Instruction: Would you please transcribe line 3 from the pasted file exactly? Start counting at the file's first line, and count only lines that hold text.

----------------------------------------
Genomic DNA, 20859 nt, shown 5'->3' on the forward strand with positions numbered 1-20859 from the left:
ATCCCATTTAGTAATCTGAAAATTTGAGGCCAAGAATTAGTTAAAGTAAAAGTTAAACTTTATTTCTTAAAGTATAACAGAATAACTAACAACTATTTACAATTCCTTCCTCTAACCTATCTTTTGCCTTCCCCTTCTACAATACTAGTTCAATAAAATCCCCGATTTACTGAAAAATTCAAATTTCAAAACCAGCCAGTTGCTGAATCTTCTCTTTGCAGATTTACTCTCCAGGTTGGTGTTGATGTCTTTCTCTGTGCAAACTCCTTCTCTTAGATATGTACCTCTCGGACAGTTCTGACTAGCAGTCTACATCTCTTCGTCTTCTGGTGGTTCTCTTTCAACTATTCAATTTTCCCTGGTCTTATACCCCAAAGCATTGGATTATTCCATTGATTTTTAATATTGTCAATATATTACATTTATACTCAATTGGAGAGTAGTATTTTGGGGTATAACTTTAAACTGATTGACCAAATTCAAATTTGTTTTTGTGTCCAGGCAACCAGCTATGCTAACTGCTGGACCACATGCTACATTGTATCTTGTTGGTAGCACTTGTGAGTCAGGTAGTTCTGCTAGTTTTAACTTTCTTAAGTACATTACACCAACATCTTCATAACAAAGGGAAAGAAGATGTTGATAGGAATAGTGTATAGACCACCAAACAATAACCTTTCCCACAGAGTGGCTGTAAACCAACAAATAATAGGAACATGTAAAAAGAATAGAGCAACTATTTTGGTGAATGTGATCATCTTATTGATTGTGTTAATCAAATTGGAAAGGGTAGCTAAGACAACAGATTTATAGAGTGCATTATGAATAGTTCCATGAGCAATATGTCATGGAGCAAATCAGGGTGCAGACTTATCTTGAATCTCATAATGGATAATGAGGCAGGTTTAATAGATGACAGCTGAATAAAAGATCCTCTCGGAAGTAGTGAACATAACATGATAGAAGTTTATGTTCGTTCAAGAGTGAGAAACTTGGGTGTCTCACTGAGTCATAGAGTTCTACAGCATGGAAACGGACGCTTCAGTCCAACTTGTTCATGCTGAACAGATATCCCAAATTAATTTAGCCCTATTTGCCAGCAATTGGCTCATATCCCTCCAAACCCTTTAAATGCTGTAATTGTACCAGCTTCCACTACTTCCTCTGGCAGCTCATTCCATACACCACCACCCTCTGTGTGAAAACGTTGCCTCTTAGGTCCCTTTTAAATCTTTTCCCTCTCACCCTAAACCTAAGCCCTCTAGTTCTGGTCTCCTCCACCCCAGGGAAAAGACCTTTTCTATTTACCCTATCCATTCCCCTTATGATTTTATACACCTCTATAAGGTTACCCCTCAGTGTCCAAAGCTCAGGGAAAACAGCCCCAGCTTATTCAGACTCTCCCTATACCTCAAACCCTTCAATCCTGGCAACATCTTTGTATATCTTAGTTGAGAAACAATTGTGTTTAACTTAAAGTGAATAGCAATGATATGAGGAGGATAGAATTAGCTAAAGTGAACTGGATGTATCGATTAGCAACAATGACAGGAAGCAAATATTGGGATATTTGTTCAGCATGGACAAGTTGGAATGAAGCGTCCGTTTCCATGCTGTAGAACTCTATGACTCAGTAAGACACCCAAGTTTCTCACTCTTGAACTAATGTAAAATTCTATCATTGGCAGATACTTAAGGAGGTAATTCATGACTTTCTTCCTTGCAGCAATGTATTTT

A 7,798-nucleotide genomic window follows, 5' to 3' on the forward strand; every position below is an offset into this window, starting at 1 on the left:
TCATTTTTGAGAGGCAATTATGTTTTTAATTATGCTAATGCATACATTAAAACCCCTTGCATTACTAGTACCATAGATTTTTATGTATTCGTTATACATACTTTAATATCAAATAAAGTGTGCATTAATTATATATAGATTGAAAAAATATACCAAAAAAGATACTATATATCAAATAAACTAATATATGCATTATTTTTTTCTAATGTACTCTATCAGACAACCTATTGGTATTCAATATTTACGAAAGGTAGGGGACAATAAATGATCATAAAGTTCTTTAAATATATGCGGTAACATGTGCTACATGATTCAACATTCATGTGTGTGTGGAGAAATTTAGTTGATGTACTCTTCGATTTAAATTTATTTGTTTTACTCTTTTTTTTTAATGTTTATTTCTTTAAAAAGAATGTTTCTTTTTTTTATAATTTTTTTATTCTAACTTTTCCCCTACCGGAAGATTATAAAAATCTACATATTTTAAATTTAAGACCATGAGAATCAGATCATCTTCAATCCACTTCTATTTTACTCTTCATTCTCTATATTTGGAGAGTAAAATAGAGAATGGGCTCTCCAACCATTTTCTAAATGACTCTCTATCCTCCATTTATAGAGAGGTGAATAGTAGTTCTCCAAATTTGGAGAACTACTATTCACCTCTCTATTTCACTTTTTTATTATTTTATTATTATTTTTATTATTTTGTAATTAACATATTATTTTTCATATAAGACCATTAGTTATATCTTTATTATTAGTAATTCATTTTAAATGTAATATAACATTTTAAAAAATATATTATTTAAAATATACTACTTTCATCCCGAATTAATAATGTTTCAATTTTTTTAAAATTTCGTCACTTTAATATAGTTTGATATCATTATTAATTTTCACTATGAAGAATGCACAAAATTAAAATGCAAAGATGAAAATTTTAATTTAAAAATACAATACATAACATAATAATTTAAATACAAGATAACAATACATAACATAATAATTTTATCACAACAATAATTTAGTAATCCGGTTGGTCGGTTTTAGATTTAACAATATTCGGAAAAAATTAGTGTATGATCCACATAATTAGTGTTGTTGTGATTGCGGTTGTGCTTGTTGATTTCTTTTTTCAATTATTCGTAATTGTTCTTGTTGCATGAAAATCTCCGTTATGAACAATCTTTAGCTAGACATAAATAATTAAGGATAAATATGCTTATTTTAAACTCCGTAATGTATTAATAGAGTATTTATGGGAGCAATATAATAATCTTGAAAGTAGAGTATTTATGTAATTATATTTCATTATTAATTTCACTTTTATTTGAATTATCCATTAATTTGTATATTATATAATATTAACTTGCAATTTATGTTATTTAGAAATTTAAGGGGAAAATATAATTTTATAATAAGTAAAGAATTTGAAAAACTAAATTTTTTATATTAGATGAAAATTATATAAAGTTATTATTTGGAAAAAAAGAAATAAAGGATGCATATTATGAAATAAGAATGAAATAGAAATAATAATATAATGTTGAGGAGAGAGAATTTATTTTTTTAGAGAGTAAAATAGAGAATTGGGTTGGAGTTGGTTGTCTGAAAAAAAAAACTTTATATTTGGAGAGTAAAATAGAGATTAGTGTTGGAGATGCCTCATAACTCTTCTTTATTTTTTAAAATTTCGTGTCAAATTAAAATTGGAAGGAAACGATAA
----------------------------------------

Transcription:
A 7,798-nucleotide genomic window follows, 5' to 3' on the forward strand; every position below is an offset into this window, starting at 1 on the left: